Bedrosian and Nelson studied how being exposed to light at night influences wellbeing and mood. They share that “Many systems are under circadian control, including sleep–wake behavior, hormone secretion, cellular function and gene expression. Circadian disruption by nighttime light perturbs those processes and is associated with increasing incidence of certain cancers, metabolic dysfunction and mood disorders. . . .
Promote Physical Health/Improve Health Outcomes
DuBose and her research team explored how spatial design can influence healing. They share that “there is a growing recognition that our healthcare system could do more by promoting overall wellness, and this requires expanding the focus to healing. . . . this review of the literature presents the existing evidence to identify how healthcare spaces can foster healing.
It’s difficult to design a workplace where employees perform to their full potential over an exte
Perceptions trump reality and moods matter
Psychiatric nurses have clear opinions about what is best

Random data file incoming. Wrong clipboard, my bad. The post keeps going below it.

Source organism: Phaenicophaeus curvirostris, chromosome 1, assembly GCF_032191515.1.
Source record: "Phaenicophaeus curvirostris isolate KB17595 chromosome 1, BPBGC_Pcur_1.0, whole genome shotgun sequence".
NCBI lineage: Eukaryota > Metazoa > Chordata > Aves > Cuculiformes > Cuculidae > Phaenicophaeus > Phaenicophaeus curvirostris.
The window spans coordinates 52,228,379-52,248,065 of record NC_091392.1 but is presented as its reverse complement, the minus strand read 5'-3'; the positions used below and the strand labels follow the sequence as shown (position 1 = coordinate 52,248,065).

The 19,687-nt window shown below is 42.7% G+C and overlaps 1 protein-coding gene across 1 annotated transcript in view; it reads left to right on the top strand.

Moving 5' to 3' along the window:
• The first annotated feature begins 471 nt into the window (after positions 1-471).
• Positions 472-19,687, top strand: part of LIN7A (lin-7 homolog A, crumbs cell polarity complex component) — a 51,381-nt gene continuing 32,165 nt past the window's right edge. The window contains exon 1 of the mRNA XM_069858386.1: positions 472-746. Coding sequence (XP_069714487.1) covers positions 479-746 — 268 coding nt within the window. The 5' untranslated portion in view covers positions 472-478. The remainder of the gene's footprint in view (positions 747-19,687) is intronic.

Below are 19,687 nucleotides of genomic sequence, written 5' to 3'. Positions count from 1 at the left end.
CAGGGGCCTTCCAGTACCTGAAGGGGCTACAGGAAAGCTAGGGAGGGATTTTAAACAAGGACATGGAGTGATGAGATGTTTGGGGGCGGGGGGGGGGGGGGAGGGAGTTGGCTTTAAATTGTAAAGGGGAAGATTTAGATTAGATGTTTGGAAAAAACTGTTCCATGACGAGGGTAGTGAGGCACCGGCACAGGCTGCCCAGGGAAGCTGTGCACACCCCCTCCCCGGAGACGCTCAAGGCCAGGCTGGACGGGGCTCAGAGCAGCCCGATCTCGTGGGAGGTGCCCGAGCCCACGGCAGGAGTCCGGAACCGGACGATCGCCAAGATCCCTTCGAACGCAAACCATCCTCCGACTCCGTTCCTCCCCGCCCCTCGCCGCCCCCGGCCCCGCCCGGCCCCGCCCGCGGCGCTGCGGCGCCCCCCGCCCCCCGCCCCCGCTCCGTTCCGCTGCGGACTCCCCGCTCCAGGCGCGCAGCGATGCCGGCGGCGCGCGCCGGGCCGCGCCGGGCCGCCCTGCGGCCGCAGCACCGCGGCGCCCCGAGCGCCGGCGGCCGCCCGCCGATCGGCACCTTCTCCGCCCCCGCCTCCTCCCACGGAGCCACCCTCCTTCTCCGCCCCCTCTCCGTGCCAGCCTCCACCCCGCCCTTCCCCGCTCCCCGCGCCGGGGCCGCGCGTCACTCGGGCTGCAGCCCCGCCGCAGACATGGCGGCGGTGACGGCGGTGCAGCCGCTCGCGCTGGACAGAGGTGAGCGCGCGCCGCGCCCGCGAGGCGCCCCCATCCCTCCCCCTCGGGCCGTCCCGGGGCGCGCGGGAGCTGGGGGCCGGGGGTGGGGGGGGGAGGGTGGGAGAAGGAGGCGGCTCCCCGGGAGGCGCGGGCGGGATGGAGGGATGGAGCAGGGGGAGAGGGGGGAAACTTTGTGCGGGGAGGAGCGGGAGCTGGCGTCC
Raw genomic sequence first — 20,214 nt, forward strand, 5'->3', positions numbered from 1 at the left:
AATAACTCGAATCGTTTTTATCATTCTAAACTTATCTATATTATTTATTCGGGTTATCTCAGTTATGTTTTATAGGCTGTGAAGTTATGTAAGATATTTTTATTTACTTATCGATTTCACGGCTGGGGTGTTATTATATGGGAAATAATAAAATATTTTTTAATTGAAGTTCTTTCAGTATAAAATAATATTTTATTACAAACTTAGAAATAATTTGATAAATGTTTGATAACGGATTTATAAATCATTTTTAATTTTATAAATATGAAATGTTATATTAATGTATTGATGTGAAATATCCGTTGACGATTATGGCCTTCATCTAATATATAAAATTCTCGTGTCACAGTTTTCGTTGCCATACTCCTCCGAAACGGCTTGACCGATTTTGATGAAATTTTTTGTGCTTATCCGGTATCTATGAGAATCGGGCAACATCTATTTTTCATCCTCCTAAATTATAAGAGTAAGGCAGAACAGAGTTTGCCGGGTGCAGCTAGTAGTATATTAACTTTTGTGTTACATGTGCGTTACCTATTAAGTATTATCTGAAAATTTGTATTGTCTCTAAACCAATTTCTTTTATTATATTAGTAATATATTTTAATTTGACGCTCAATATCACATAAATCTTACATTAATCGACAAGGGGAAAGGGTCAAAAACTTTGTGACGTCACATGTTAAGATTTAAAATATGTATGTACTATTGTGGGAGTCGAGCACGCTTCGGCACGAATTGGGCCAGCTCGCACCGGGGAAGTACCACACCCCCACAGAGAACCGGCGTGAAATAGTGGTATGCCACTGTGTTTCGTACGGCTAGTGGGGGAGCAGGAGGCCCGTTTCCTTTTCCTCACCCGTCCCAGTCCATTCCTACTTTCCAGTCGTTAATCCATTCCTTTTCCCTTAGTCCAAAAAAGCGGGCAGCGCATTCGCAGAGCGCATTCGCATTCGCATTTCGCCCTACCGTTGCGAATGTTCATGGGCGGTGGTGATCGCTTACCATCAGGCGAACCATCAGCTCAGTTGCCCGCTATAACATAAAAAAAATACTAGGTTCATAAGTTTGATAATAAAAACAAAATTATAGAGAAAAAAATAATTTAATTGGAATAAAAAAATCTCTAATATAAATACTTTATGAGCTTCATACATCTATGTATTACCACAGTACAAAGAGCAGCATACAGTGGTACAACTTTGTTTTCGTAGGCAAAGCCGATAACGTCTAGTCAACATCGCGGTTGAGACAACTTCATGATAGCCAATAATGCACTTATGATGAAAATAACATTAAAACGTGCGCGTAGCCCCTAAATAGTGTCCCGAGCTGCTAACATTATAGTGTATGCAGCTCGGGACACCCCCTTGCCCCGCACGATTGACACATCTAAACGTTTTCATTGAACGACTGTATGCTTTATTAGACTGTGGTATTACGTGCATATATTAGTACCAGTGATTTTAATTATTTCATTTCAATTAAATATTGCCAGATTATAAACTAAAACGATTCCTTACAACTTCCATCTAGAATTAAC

Airflow velocity in a space influences how well we sleep there. Morito and her team found that “a higher air velocity of airflow disturbed human sleep more than a lower air velocity of airflow. . . . The mean air temperature, relative humidity, and mean radiant temperature in the rooms with both air conditioners were 26.4 . . . °C, 58 . . . %, and 26.3 . . . °C, and 26.4 . . . °C, 53 . . . %, and 26.1 . . . °C for [A] and [B], respectively. The average . . . velocity of airflow was actually 0.14 . . . m/s and 0.04 . . . m/s for [A] and [B], respectively. . . .
Pineda and her team studied soundscapes in neonatal intensive care units (NICUs). Working with preterm infants born at 28 weeks or less gestation, placed either in private rooms or in open wards, the researchers learned that “There was [significantly] more silence in the private room . . . than the open ward, with an average of 1.9 hours more silence in a 16-hour period. . . .
Brookfield probed how resident preferences align with neighborhood design elements that have been tied to walkability. She found, after conducting focus groups with eleven residents’ groups with diverse sets of participants, that “Residents’ groups favoured providing a selection of services and facilities addressing a local need, such as a corner shop, within a walkable distance, but not the immediate vicinity, of housing. . . .
Visual complexity is an important driver of experience. Both too much and too little are bad for